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The Big Decision For Nashville In '17: Transit

Despite the pervasive optimism about the Nashville market going into 2017, there's at least one 800-pound gorilla lurking around: inadequate infrastructure, especially transit.


"Solving—which means funding, and not just talking about—regional mobility is the No. 1 threat to greater Nashville," says Crescent Communities president of commercial and mixed-use Brian Leary. "I would argue that the time for incremental action is over. Big strokes are necessary and Nashville would be well-served to be in the front of the line with shovel-ready projects as the new administration picks winners and losers in its ambitious $1 trillion infrastructure plan next year."

Even so, Brian says, there are too many fundamentally positive things about Nashville and Middle Tennessee to not be optimistic about 2017. "Yes, land speculation has been rampant, but its sobering result is an effective headwind for spec development across all product types." In the long run, that will reduce the risk of overbuilding.


Bristol Development principal Sam Yeager is optimistic about the long-term growth of Nashville, but agrees that infrastructure is the prime challenge for the region. "Any short-term oversupply issues with multifamily, for instance, should be alleviated over the next 24 months," he tells us. "Despite the favorable long-term prospects, infrastructure shortcomings must be addressed over the next five years."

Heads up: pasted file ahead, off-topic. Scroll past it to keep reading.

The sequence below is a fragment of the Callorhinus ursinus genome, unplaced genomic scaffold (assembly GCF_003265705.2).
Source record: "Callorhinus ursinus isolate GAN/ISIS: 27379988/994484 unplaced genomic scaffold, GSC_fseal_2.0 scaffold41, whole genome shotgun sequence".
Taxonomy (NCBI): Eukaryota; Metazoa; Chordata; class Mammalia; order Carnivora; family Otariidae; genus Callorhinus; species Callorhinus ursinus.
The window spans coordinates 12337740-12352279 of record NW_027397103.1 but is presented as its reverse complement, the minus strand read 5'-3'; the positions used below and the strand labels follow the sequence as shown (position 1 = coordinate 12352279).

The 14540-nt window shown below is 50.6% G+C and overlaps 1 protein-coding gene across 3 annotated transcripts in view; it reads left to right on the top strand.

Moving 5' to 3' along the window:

Building the system outlined in the nMotion plan, unveiled this summer to deal with the problem over a 25-year period, will require an estimated $5.9B in capital investment, plus a gradual increase in operating funds, according to a recent report by the Victoria Transport Policy Institute that Moving Forward commissioned. Although federal and state funds typically help finance such projects, significant local funding would be needed. There's the rub.

The report points out that the Nashville region spends about $110 per capita on public transit services, of which $60 is local government funding. That's less than the national average spending and smaller than other transportation costs, including road and parking facility costs. The current transit funding equals 1% to 2% of what households spend on transportation, and the major proposed investments would raise that figure to about 3%.